Ensuring that vulnerable populations in the United States and abroad have sufficient and nutritious food is imperative. In 2010, 49 million Americans faced food insecurity, and their numbers have been rising since 2000. Poverty is the primary cause of insufficient access to adequate and nutritious food. Lack of knowledge and other factors, such as ease of access to nutritious food, may also be contributors.
Food price spikes hurt the poor and vulnerable populations globally. The 2007-2008 food price crisis was the latest to focus world attention, including discussions within the G8, G20, and G77. Not only do price spikes and supply shortfalls risk hunger and starvation, but they drive the price of food higher over the long term. The impact of price spikes is especially pronounced for low-income populations, who spend a higher percentage of their disposable income on food. In addition to spikes, general price volatility in agriculture stemming from unpredictable weather and other conditions adds to price pressures. Differentiating between price volatility, price spikes, and high prices is important for identifying the appropriate policy intervention. Export bans on staple food commodities, for example, may have a short-term effect on volatility, but rarely affect long-term food price trends.
Addressing price spikes and supply shortfalls requires pursuing multiple strategies simultaneously. These include investing in agricultural productivity gains that build resilience to climatic conditions; removing barriers to trade; conserving land and water resources; reducing post-harvest losses; and pursuing new renewable energy strategies that would use feedstocks that do not rely on crops and that are food staples across much of the world. Other factors that may contribute to price spikes, such as speculation, warrant investigation.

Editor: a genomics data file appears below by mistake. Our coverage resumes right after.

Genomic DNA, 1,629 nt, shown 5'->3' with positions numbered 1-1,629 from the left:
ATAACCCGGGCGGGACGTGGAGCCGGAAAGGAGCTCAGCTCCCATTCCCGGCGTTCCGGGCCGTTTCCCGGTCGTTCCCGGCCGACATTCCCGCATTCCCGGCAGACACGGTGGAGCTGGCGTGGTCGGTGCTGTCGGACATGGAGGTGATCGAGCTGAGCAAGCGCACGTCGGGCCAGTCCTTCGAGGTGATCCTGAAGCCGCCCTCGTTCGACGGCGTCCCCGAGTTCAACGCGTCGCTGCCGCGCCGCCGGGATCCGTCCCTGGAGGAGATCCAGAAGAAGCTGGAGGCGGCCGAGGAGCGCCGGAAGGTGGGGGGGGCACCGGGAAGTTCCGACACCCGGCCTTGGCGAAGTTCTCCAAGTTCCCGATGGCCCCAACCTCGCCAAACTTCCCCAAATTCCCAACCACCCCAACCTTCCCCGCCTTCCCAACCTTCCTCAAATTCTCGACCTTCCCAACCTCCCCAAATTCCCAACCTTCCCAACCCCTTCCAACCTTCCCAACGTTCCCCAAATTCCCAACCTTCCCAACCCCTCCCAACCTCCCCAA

In addition to these longer-term strategies, food safety nets should be strengthened in the short term, either through public-sector intervention or private charities. Policy has more effectively targeted food safety nets to needy populations, and the nutritional quality of food distributed through safety net programs has improved. Further work, however, is needed to improve the nutritional quality of food assistance and the effectiveness of various approaches.